Comment: Wiki article .

In the 1984 mockumentary This Is Spinal Tap, Spontaneous Human Combustion is included as the cause of death of one of the band’s numerous former drummers, leaving only “a little green globule on his drum seat”. The band’s current drummer later dies in the same way, in an on-stage explosion that leaves no remains. By way of explanation, lead singer David St. Hubbins claims that “dozens of people spontaneously combust each year, it’s just not really widely reported.”
Comment: I can always get a laugh out of my brother by telling him "by the way [your former very fat boss] died suddenly ... she spontaneously combusted."

Will Fundy leaders ever apologize to John MacArthur?

Comment: Interesting Discussion on Sharper Iron re John MacArthur

Background: here and here

The discussion:

Kevin Bauder:


If you wonder what kind of things I’m talking about, just Google “John MacArthur Blood.” That’s an episode that combines both of the above features: picking away (in this case, dishonestly) at conservative evangelicals while ignoring the public transgressions of Fundamentalists.
Don Johnson


How many years ago was that???

The example you give, however... when did it happen? The offending statement was in a MacArthur newsletter in 1976, the issue erupted in 1989, it was clarified by MacArthur in a later restatement, published by Phil Johnson on the internet in 2000. (See the Soteriology section of the Wikipedia article on MacArthur - I know, I know, it's Wikipedia, take it for what it's worth.)

Interestingly, the Wikipedia article mentions BBN, not fundamentalists as a major player in this conflict. I don't know if that is an accurate picture or not. But I do know that many fundamentalists "piled on" once the controversy came to light. I don't excuse the pack mentality with which we went after MacA at that point. But you will note that we are talking about something that is almost twenty-five years ago. I remember all the discussion about it during the early days of Sharper Iron. Phil Johnson was involved in some of it, if I recall correctly. During some of that discussion, it was mentioned that Dr. Bob III made some contact with MacArthur to make amends in some way for his part in the issue. I don't recall if it was a phone call or a letter, or what it was. The issue was an issue between the two of them, apparently it has been settled between them for some time. MacArthur isn't calling for further action on it, is he? He probably hardly ever thinks about it.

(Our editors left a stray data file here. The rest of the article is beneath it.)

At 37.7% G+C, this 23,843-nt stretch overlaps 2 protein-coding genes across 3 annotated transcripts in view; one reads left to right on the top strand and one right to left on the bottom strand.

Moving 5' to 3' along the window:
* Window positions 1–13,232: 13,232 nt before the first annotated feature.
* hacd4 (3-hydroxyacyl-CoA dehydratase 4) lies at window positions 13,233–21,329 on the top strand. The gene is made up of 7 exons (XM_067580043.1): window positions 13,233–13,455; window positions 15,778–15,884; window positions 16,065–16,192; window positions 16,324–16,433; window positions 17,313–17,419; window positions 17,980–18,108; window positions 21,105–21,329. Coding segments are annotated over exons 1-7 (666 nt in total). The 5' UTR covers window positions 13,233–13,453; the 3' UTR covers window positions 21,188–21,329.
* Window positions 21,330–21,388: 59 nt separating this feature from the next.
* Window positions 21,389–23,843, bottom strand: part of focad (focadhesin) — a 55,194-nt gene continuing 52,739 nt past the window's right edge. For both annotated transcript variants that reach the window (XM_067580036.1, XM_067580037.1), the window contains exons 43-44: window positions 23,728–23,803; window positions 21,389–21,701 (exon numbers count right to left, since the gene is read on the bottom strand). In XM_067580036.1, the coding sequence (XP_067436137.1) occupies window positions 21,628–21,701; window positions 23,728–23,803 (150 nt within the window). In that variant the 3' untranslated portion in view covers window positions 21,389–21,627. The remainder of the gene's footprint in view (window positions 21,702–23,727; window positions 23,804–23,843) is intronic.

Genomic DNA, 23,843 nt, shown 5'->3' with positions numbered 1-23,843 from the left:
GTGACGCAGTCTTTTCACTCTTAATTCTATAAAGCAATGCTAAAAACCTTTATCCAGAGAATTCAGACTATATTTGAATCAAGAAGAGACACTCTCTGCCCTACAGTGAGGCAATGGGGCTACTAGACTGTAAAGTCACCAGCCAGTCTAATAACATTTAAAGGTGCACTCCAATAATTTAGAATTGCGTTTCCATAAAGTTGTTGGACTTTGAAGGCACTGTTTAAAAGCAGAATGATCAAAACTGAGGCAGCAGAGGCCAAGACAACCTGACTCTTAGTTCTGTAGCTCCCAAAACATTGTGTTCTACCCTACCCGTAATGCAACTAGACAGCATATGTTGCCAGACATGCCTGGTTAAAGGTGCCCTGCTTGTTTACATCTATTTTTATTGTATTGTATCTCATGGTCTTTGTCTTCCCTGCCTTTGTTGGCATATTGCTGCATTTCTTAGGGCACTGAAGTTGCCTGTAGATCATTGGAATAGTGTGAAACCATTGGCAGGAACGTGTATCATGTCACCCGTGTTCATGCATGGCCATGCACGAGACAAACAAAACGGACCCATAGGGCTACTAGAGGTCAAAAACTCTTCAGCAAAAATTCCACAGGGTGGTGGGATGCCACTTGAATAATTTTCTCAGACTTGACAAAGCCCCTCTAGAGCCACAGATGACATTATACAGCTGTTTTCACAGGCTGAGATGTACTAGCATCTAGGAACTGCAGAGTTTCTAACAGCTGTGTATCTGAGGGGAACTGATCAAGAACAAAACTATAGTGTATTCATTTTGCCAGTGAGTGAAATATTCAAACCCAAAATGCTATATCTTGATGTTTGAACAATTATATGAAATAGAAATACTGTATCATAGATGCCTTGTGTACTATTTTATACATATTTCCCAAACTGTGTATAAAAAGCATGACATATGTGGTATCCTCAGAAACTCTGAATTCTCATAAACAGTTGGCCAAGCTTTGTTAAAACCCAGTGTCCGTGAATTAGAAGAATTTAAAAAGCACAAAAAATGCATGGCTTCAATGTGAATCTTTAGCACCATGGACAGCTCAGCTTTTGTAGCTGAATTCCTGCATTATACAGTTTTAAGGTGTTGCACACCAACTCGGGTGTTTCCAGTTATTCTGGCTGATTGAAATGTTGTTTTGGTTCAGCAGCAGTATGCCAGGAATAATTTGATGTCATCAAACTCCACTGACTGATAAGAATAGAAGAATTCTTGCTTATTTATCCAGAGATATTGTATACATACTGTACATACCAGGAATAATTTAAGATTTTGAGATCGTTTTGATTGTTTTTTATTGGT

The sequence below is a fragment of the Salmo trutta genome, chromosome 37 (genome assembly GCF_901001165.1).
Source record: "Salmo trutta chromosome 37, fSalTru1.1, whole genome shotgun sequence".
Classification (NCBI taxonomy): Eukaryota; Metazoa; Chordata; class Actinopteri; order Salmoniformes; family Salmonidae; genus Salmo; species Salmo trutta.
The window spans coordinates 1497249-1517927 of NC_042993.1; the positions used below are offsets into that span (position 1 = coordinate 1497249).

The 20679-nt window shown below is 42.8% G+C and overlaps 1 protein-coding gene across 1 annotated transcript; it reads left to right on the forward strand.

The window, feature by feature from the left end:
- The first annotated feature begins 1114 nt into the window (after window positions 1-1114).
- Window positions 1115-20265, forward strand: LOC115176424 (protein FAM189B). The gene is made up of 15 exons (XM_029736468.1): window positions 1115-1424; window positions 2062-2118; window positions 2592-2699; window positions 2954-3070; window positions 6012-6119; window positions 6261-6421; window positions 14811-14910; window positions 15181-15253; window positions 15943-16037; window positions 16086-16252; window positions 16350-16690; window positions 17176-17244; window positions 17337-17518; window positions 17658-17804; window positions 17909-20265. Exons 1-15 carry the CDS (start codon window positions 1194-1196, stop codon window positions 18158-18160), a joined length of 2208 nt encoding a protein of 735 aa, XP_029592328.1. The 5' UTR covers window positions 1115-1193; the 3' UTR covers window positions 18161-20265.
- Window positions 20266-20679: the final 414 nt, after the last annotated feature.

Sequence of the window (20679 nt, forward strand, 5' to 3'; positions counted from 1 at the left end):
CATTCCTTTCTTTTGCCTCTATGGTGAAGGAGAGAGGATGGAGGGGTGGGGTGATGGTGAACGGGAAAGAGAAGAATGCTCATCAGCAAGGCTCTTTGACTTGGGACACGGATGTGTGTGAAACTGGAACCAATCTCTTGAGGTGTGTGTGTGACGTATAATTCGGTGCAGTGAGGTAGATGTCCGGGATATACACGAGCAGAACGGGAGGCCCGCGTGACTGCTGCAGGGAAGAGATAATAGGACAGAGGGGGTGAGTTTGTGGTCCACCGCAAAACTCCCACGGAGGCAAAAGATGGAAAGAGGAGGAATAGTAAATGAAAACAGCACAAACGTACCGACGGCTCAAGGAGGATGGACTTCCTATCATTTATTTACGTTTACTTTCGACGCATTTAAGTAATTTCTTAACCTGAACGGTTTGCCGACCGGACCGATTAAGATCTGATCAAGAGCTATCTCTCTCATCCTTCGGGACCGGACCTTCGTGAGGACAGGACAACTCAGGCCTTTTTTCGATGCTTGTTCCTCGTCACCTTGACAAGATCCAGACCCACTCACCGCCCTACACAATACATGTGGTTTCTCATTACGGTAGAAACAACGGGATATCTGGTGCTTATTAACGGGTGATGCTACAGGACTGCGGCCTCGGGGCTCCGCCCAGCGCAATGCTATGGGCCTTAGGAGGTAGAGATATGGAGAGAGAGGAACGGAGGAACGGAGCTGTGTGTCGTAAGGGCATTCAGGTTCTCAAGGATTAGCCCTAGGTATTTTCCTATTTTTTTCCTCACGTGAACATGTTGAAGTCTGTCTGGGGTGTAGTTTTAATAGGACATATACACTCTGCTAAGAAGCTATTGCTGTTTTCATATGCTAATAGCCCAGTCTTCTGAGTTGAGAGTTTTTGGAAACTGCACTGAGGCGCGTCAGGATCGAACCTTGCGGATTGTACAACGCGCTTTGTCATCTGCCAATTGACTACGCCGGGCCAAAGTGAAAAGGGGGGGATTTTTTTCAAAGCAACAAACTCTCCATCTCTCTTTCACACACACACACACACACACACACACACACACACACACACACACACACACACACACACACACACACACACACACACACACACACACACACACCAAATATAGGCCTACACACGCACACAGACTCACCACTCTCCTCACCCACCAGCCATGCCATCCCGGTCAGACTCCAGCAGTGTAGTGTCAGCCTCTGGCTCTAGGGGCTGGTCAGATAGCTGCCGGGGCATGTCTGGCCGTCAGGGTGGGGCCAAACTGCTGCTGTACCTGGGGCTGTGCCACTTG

But whenever a list of the egregious fundamentalist lapses is trotted out, this one is often one of the first ones cited.
Kevin Bauder


Don, Evidently I touched a nerve by referencing the “blood” controversy.

You make it sound as if this controversy is something that occurred in a corner in the distant past, that was dealt with adequately at the time, and that could be resolved by a merely private exchange (though I don’t believe that anything approaching an apology was ever offered to MacArthur). Perhaps the reason that the blood controversy still comes up is because none of these things is true. It has never been dealt with, and it has not gone away.

If you take the trouble to Google® “John MacArthur Blood,” you’ll find that the accusations are still being repeated. You may search all you wish for any public retraction of the accusations: you’ll never find it because it was never done. In fact, the original accuser kept repeating his charges, at least in private. The last word that he said on the subject was, “I believe that the position [MacArthur] has taken in this matter is an heretical position, and all of the correspondence in the world is not going to affect my convictions on that point.” Furthermore, if you look at your old copies of the FBF News Bulletin, you’ll find that the FBF participated in advancing the accusations. Let me quote from the FBF News Bulletin of March, 1989.